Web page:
This piece was first published on The Arty Semite blog at the Forward.
Moviegoers who were moved by the surrealism and symbolism in Shira Geffen’s 2007 film “Jellyfish” (Meduzot in Hebrew) will be pleased to know that her equally fantastical new film, “Self Made,” debuts at Critics Week at the Cannes Film Festival this month.
“Self Made” tells the story of two women — one Israeli and one Palestinian — who become trapped within one another’s worlds and find themselves living on the opposite side of the security fence from the one they usually live on. Michal (Sarah Adler), a famous Israeli artist in Jerusalem, falls off her bed one morning and loses her memory. She complains to the furniture company that made her bed, leading to the dismissal of Palestinian factory worker Nadine (Samira Saraya). Later, the two women fatefully meet at a border checkpoint, where, due to a soldier’s error, Michal is sent to a Palestinian refugee camp and Nadine to Michal’s home in Jerusalem.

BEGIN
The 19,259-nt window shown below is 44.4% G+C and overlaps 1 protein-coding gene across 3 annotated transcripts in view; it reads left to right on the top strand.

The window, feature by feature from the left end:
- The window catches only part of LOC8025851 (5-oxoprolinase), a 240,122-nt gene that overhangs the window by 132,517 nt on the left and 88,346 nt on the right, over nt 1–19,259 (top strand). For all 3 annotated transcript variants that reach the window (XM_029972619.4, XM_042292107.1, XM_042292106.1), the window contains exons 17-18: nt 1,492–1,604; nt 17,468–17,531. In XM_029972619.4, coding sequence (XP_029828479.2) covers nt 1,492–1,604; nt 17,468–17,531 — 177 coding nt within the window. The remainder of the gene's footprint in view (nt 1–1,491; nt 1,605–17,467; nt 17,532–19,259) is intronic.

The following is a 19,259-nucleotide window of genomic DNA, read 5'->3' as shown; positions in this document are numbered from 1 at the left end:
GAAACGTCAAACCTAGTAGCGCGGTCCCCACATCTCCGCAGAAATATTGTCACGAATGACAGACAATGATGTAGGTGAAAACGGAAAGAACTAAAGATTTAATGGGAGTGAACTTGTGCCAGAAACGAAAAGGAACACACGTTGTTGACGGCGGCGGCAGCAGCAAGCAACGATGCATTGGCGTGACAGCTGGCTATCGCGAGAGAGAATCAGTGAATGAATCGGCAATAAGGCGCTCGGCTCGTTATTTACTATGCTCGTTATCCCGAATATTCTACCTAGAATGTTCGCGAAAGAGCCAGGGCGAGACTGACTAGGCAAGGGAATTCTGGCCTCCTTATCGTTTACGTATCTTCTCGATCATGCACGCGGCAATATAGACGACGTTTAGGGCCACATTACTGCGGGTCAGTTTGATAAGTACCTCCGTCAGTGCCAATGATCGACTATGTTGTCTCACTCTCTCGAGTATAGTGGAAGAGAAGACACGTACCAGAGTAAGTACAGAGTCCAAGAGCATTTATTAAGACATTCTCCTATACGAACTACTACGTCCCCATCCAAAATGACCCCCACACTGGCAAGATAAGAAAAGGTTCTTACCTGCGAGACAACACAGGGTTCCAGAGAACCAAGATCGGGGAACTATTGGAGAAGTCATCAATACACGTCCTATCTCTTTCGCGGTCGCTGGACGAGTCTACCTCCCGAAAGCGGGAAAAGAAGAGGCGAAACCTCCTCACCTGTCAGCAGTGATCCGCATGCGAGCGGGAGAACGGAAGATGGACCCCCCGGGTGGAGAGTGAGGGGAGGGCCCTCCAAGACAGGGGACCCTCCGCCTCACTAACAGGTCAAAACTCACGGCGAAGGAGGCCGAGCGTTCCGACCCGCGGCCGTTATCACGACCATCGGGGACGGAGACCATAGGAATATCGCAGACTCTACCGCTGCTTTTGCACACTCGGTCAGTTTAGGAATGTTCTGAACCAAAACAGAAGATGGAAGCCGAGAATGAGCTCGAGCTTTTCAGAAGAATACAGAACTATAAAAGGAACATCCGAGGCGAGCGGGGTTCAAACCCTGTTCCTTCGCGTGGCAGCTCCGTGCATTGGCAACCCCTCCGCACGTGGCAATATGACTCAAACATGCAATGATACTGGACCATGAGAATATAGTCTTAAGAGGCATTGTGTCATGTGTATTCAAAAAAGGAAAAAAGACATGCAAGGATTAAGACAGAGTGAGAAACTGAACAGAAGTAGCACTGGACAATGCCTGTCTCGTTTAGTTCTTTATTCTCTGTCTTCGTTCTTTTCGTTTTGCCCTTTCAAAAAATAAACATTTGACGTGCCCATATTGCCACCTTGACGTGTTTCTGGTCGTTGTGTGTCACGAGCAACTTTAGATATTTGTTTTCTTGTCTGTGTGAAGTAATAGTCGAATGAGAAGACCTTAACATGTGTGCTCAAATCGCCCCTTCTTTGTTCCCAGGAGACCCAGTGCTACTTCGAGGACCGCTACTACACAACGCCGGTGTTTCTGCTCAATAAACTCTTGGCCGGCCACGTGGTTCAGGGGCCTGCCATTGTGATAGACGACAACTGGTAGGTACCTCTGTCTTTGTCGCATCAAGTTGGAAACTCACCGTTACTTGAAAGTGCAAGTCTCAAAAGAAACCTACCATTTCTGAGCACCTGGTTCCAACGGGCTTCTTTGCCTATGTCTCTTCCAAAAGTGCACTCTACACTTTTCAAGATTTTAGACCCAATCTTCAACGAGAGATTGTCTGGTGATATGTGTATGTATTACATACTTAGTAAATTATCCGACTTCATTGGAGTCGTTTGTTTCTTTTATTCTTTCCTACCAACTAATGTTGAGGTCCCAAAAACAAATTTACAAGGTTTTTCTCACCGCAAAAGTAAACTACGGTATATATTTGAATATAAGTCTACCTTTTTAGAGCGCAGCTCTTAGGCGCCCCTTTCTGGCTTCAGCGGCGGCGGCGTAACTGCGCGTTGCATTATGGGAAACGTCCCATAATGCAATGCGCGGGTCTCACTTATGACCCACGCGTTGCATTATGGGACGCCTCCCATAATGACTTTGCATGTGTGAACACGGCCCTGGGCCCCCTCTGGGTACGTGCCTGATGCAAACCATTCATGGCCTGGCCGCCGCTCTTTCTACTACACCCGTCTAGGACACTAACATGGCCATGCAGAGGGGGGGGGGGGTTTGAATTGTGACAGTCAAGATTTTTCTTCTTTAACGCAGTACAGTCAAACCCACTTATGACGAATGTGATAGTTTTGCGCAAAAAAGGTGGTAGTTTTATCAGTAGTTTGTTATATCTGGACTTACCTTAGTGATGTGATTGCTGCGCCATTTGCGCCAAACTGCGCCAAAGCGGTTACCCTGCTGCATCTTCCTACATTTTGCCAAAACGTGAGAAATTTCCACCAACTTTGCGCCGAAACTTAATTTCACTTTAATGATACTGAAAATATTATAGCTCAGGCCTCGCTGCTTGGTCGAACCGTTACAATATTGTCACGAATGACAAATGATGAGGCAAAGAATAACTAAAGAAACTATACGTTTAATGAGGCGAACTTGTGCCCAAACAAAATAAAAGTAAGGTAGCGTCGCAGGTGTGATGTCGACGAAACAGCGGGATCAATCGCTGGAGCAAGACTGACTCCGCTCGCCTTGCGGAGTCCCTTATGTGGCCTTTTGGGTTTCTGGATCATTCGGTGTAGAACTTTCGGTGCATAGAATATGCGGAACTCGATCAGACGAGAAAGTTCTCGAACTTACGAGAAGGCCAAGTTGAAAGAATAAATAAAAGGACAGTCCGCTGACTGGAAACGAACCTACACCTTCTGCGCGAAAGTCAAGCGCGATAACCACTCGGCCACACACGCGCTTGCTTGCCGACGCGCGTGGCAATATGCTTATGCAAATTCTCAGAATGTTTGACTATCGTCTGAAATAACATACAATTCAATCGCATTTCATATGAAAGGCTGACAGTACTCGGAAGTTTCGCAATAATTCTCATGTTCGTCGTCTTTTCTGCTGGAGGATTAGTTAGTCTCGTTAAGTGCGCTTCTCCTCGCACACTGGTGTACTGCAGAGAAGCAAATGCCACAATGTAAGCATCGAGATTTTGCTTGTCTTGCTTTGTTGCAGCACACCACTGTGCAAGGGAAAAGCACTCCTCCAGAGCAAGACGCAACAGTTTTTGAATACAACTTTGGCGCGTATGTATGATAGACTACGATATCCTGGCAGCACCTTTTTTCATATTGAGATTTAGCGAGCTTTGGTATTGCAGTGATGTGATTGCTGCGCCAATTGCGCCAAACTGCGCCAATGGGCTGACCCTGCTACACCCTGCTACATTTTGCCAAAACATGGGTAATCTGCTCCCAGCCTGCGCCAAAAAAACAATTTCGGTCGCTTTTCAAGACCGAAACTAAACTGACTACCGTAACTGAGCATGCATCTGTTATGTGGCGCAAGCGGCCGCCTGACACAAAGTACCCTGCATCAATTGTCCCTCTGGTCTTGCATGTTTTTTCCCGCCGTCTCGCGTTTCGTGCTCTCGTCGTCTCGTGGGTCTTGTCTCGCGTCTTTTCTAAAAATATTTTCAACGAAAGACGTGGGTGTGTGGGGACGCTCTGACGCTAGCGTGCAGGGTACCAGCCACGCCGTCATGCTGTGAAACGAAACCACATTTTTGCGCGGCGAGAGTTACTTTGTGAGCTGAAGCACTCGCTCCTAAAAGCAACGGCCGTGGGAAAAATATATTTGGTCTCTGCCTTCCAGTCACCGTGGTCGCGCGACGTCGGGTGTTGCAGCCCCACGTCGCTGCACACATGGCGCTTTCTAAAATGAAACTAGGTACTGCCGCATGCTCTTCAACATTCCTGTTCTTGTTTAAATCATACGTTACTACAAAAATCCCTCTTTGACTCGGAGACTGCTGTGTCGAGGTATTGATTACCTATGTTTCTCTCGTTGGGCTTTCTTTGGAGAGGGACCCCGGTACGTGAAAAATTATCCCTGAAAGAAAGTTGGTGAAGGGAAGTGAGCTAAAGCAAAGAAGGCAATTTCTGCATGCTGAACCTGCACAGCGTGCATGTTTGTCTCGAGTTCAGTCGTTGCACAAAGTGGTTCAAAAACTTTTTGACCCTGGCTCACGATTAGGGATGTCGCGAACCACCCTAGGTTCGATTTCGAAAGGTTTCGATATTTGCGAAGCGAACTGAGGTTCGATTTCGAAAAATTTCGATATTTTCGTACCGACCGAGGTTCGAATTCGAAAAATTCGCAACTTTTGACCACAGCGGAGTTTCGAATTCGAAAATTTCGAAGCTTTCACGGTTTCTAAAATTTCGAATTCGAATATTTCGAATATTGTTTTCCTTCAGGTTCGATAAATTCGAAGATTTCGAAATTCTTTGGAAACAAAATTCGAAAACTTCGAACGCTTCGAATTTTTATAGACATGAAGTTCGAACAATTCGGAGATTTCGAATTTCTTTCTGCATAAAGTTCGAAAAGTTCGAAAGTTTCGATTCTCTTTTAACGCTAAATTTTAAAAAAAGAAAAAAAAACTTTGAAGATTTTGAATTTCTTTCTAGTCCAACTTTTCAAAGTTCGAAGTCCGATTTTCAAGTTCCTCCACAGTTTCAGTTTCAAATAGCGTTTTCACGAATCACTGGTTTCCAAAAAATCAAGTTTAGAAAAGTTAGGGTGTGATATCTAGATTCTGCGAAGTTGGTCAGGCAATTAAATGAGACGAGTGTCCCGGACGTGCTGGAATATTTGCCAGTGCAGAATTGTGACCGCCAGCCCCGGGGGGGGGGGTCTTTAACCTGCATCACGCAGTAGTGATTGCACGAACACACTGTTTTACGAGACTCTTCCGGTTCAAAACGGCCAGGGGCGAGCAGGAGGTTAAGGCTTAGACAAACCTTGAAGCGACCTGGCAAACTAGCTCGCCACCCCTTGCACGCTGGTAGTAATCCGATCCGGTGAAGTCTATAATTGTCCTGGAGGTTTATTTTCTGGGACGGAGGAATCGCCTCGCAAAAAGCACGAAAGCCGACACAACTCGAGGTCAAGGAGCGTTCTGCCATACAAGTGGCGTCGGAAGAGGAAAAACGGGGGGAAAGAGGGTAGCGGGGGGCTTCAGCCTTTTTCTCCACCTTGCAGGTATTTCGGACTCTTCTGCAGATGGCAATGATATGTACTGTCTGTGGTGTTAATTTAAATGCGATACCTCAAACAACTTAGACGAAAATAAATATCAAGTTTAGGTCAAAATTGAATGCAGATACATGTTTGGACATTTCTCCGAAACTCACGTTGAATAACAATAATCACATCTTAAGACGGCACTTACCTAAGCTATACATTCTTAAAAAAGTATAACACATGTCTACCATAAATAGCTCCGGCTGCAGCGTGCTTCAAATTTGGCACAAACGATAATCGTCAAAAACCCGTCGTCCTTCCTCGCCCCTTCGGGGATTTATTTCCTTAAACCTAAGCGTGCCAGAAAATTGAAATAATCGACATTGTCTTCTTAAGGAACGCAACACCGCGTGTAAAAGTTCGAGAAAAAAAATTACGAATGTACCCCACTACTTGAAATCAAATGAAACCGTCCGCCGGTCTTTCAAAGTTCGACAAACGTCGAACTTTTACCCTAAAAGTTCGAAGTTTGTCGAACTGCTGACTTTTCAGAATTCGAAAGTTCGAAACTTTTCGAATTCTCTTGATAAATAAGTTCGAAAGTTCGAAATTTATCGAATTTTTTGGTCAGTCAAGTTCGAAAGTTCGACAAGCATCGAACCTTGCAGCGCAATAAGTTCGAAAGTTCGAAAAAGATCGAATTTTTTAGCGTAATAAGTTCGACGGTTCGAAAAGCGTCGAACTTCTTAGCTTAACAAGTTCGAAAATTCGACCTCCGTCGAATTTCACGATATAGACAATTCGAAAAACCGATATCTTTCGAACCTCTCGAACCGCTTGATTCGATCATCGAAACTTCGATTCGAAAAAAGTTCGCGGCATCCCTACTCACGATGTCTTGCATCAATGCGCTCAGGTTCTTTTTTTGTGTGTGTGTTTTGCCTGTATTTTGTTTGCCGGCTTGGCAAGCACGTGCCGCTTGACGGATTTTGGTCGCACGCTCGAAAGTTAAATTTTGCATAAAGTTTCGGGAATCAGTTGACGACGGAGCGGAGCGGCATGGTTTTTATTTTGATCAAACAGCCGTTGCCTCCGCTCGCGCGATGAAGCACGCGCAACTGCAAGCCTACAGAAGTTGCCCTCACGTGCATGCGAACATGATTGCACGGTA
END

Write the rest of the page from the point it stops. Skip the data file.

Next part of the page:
“The swap leads them to discover their hidden desires, inaccessible in their previous lives,” states the film’s promotional material.
Geffen recently explained to Variety why it took her five years to make “Self Made” despite the success of her previous film (“Jellyfish” won the Camera d’Or and was an official selection at several festivals including the Toronto International Film Festival and the Telluride Film Festival).
Click here to read more and watch the trailer.
© 2014 Renee Ghert-Zand. All rights reserved.